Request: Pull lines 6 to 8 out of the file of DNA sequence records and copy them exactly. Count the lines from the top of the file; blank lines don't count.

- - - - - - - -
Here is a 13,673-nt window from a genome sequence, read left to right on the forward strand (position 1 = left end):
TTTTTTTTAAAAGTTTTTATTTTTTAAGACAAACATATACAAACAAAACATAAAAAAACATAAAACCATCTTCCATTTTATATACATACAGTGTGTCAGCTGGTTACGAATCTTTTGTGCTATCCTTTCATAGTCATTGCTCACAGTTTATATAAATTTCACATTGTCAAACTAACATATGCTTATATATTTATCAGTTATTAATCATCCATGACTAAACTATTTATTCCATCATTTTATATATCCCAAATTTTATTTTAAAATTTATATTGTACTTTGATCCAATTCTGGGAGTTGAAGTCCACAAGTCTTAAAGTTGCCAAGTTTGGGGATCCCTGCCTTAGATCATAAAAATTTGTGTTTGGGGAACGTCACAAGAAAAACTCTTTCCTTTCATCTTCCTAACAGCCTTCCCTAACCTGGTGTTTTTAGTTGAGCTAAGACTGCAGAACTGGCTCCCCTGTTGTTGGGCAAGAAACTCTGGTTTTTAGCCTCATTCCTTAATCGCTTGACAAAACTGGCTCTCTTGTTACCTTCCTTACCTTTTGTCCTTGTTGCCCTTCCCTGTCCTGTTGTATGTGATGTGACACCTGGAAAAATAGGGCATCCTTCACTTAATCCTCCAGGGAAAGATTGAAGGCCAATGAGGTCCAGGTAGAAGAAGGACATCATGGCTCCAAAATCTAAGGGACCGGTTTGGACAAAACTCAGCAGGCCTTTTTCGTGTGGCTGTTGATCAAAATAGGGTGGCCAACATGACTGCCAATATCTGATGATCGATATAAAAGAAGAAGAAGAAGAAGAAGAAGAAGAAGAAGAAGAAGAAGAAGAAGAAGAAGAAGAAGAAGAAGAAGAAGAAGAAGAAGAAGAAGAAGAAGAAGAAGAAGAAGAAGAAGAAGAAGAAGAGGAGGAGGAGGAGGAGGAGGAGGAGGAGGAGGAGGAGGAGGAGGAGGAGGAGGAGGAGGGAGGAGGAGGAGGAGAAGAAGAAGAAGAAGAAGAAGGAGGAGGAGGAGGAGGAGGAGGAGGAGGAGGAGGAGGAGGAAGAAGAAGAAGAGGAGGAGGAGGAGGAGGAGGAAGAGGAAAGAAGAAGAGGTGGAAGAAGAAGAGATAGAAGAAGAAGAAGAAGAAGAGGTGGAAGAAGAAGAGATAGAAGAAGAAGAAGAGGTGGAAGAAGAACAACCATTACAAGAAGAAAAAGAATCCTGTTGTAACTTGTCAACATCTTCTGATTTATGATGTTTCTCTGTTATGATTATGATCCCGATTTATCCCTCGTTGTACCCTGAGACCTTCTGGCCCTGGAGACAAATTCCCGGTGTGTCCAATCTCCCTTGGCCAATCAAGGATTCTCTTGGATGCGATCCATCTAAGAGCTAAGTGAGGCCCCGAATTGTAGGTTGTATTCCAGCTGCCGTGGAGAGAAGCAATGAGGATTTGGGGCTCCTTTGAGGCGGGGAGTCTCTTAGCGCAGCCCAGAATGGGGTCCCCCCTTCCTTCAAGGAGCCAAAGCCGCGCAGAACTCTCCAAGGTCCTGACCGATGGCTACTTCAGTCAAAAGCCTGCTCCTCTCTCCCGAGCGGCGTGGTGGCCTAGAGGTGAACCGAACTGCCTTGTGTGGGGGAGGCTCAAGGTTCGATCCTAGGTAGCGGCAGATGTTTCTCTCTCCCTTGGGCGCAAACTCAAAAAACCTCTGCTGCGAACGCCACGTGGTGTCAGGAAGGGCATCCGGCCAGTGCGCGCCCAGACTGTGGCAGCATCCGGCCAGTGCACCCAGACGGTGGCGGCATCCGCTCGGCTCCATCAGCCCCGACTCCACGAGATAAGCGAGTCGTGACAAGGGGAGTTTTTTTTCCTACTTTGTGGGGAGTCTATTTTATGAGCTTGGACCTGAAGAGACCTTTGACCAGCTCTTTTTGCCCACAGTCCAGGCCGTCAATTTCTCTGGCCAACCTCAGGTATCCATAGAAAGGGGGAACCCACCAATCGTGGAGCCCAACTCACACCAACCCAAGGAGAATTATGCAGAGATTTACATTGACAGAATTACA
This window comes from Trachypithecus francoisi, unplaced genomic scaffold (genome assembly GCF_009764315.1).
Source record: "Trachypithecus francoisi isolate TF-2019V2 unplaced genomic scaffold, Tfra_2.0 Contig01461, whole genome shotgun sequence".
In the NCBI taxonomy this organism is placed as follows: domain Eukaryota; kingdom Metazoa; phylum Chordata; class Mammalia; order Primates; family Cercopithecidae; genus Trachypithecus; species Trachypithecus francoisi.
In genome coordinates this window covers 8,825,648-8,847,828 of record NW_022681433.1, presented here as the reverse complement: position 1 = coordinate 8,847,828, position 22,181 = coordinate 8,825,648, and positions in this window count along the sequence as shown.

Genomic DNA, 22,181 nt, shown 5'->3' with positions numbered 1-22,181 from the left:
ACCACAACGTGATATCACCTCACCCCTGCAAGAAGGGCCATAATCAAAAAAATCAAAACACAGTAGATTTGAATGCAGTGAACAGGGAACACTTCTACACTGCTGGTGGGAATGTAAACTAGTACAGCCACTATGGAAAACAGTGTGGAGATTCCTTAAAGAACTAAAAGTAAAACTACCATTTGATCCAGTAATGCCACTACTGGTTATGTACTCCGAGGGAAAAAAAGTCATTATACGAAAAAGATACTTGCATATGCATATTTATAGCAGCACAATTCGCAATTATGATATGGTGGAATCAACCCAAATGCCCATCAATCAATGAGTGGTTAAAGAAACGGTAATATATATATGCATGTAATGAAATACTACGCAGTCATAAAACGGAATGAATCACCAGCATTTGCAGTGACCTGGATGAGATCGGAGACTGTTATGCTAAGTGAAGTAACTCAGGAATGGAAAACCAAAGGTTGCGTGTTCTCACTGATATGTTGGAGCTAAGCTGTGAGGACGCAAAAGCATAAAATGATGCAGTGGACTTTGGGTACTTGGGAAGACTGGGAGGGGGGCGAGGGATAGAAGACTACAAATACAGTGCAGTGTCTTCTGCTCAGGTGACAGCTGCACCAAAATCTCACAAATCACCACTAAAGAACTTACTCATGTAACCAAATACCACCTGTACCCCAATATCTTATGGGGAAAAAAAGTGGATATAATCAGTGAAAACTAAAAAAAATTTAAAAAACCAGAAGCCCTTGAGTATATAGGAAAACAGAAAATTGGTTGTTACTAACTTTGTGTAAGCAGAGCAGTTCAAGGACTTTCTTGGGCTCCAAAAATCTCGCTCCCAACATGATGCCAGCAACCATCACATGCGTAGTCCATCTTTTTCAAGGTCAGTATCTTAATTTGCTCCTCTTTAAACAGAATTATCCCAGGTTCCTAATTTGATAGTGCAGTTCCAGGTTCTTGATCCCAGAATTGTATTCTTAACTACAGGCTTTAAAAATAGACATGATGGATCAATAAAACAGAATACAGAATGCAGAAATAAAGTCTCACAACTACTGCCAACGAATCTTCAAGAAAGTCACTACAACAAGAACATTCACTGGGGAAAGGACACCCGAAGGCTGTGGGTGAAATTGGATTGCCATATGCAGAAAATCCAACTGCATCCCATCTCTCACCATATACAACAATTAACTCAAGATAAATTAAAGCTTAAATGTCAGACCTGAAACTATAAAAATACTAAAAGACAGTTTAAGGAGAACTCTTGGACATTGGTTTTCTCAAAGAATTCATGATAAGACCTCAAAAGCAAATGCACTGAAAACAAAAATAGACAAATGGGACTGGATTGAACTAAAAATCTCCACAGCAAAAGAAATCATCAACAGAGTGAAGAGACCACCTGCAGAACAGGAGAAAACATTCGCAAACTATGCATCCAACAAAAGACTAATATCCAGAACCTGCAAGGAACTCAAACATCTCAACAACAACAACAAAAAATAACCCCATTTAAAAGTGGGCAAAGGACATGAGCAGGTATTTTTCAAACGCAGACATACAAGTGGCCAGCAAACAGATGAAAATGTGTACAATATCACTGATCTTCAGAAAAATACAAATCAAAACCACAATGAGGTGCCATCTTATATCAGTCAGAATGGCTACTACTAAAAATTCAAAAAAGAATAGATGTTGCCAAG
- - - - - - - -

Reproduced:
In genome coordinates this window covers 8,825,648-8,847,828 of record NW_022681433.1, presented here as the reverse complement: position 1 = coordinate 8,847,828, position 22,181 = coordinate 8,825,648, and positions in this window count along the sequence as shown.

Genomic DNA, 22,181 nt, shown 5'->3' with positions numbered 1-22,181 from the left:
ACCACAACGTGATATCACCTCACCCCTGCAAGAAGGGCCATAATCAAAAAAATCAAAACACAGTAGATTTGAATGCAGTGAACAGGGAACACTTCTACACTGCTGGTGGGAATGTAAACTAGTACAGCCACTATGGAAAACAGTGTGGAGATTCCTTAAAGAACTAAAAGTAAAACTACCATTTGATCCAGTAATGCCACTACTGGTTATGTACTCCGAGGGAAAAAAAGTCATTATACGAAAAAGATACTTGCATATGCATATTTATAGCAGCACAATTCGCAATTATGATATGGTGGAATCAACCCAAATGCCCATCAATCAATGAGTGGTTAAAGAAACGGTAATATATATATGCATGTAATGAAATACTACGCAGTCATAAAACGGAATGAATCACCAGCATTTGCAGTGACCTGGATGAGATCGGAGACTGTTATGCTAAGTGAAGTAACTCAGGAATGGAAAACCAAAGGTTGCGTGTTCTCACTGATATGTTGGAGCTAAGCTGTGAGGACGCAAAAGCATAAAATGATGCAGTGGACTTTGGGTACTTGGGAAGACTGGGAGGGGGGCGAGGGATAGAAGACTACAAATACAGTGCAGTGTCTTCTGCTCAGGTGACAGCTGCACCAAAATCTCACAAATCACCACTAAAGAACTTACTCATGTAACCAAATACCACCTGTACCCCAATATCTTATGGGGAAAAAAAGTGGATATAATCAGTGAAAACTAAAAAAAATTTAAAAAACCAGAAGCCCTTGAGTATATAGGAAAACAGAAAATTGGTTGTTACTAACTTTGTGTAAGCAGAGCAGTTCAAGGACTTTCTTGGGCTCCAAAAATCTCGCTCCCAACATGATGCCAGCAACCATCACATGCGTAGTCCATCTTTTTCAAGGTCAGTATCTTAATTTGCTCCTCTTTAAACAGAATTATCCCAGGTTCCTAATTTGATAGTGCAGTTCCAGGTTCTTGATCCCAGAATTGTATTCTTAACTACAGGCTTTAAAAATAGACATGATGGATCAATAAAACAGAATACAGAATGCAGAAATAAAGTCTCACAACTACTGCCAACGAATCTTCAAGAAAGTCACTACAACAAGAACATTCACTGGGGAAAGGACACCCGAAGGCTGTGGGTGAAATTGGATTGCCATATGCAGAAAATCCAACTGCATCCCATCTCTCACCATATACAACAATTAACTCAAGATAAATTAAAGCTTAAATGTCAGACCTGAAACTATAAAAATACTAAAAGACAGTTTAAGGAGAACTCTTGGACATTGGTTTTCTCAAAGAATTCATGATAAGACCTCAAAAGCAAATGCACTGAAAACAAAAATAGACAAATGGGACTGGATTGAACTAAAAATCTCCACAGCAAAAGAAATCATCAACAGAGTGAAGAGACCACCTGCAGAACAGGAGAAAACATTCGCAAACTATGCATCCAACAAAAGACTAATATCCAGAACCTGCAAGGAACTCAAACATCTCAACAACAACAACAAAAAATAACCCCATTTAAAAGTGGGCAAAGGACATGAGCAGGTATTTTTCAAACGCAGACATACAAGTGGCCAGCAAACAGATGAAAATGTGTACAATATCACTGATCTTCAGAAAAATACAAATCAAAACCACAATGAGGTGCCATCTTATATCAGTCAGAATGGCTACTACTAAAAATTCAAAAAAGAATAGATGTTGCCAAG